‘Insurgent’ Suffers From Convenience and Predictability

Take_Two Logo

Hear “Take Two Movie Reviews” every Saturday and Sunday at 11:45 a.m. and 1:45 and 5:45 p.m., on WHAV.

For those who check a certain review website, it’s not uncommon to see that audiences and critics frequently have differing opinions about a film. Seeing a 38 point difference, however, is unusual, and suggests the two groups are looking for different things. Critics are looking for, among other things, a creative concept, an interesting, or at least clever, plot,and good character development.

With “Insurgent,” the second movie from Veronica Roth’s “Divergent” novel trilogy, there are problems in all these areas. The concept is a continuation from the first one, so maybe it gets a pass there. To the extent that critics liked that one better, it’s probably because the concept was fresh and that time was spent fleshing out the dystopian world, where five so-called “factions,” organized by personality type, rule.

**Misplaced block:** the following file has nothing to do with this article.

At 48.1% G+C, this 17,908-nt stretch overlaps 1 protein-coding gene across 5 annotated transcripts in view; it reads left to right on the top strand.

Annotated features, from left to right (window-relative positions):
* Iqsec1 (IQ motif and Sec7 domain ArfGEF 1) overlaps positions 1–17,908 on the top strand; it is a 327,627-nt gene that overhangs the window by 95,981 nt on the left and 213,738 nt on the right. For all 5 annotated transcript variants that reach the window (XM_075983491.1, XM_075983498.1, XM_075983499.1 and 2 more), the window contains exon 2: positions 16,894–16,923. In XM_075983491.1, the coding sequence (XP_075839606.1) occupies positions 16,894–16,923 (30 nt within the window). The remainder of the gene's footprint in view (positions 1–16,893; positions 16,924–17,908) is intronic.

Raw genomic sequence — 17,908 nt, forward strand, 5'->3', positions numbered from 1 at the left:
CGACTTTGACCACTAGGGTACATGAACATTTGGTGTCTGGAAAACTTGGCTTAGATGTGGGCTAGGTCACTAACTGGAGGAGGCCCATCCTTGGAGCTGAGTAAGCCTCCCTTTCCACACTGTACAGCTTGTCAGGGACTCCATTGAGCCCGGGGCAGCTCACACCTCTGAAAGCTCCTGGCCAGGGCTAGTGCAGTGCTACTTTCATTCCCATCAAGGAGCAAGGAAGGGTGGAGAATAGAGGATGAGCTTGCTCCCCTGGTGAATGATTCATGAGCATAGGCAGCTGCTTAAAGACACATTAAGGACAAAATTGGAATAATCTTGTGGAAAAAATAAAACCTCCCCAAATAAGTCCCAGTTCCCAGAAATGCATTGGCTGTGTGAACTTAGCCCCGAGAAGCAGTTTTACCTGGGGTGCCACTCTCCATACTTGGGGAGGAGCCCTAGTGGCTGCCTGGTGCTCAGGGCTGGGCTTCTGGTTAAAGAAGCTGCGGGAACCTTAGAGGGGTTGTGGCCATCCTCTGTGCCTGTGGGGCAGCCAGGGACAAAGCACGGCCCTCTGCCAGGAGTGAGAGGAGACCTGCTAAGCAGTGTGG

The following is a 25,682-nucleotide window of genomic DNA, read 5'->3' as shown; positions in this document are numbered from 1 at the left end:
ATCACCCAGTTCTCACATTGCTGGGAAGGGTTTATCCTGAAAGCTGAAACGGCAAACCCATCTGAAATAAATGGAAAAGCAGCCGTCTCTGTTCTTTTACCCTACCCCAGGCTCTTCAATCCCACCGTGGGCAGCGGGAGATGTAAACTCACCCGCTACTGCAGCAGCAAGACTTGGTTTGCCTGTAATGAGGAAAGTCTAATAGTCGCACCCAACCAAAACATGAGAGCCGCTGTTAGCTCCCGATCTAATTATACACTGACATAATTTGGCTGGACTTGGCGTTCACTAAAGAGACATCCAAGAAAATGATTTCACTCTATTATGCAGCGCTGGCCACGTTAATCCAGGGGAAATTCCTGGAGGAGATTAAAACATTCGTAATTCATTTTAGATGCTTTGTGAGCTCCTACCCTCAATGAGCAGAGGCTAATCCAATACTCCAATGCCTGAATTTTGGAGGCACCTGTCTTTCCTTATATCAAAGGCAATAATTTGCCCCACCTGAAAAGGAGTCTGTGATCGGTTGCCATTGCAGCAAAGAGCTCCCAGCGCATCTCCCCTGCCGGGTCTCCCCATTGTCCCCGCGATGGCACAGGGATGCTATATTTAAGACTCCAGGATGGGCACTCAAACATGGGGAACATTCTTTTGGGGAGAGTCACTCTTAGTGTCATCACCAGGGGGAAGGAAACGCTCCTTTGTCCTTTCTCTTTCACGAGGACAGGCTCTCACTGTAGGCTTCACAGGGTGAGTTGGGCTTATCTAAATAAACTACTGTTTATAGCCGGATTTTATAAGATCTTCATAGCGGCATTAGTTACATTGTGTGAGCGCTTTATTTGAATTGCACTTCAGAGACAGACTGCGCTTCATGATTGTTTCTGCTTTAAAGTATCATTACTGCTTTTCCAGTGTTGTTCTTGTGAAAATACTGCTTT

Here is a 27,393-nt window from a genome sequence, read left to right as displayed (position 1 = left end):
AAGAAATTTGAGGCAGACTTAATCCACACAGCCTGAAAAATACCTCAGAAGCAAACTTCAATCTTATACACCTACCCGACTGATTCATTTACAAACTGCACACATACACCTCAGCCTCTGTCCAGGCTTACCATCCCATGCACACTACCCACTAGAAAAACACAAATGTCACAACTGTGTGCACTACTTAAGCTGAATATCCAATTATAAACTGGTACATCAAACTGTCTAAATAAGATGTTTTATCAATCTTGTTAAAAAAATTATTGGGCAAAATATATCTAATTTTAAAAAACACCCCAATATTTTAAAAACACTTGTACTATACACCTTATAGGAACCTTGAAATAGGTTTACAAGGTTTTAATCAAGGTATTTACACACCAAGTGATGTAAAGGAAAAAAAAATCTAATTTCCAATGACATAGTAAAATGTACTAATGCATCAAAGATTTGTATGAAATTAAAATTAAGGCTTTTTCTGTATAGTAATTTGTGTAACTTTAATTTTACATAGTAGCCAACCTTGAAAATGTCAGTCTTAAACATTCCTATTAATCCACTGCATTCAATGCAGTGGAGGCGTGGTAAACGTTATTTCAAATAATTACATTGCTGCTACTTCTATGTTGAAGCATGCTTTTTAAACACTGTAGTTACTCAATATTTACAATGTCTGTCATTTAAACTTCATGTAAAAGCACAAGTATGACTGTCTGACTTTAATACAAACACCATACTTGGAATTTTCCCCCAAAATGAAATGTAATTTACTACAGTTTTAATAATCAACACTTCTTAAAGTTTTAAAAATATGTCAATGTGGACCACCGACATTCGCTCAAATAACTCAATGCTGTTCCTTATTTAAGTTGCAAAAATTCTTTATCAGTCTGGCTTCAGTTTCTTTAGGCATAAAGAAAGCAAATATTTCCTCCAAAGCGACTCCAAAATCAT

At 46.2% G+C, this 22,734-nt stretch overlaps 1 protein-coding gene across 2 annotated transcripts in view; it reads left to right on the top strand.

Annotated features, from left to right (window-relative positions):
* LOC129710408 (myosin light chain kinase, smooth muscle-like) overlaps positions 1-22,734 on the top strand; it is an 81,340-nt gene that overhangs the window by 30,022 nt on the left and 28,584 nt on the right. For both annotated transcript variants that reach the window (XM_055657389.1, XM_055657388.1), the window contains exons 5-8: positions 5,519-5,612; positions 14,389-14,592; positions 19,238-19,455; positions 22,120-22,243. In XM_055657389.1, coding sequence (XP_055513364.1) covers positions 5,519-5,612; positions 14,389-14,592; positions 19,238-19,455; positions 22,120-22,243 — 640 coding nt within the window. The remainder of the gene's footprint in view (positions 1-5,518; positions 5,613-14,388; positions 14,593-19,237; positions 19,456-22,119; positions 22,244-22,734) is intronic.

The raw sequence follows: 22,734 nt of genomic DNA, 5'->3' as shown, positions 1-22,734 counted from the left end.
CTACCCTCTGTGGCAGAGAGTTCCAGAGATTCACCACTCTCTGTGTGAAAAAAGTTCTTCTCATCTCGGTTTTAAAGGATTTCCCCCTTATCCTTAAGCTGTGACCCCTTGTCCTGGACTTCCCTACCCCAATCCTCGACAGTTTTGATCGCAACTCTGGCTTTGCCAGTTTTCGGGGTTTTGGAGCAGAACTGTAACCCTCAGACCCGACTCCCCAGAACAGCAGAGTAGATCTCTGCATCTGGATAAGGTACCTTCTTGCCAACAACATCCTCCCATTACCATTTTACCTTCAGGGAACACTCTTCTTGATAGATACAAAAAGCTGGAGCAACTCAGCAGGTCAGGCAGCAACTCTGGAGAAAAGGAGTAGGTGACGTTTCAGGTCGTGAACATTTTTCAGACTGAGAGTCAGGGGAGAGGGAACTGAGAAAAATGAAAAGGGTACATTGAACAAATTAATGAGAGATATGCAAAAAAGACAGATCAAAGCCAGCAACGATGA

The plot suffers from convenience and predictability, despite shocking deaths dropped in to abate this criticism. The character development, while nuanced and effective for the Shailene Woodley’s Tris, and her compatriot and love-interest Four, it is lacking for thesupporting cast. This is particularly true for Kate Winslet’s character, the evil Erudite faction leader, Jeanine, who is left dimensionally stranded by the script, and for Tris’s brother Caleb.

Audiences, on the other hand, who are mostly young and female for this franchise, are digging “Insurgent” for the Tris-Four relationship.

She is a strong, even messianic, leader, but the relationship never degenerates into some contrived “woman wearing the pants” act. It really works for the intended audience, helped along by the portrayal of revolution against societal norms, and dizzying action. The third installment, “Allegiant” will–you guessed it–be divided into two parts and is due next year. Let’s hope the film-making then is resurgent. The raw material exists here to make a film on which audiences and critics can agree.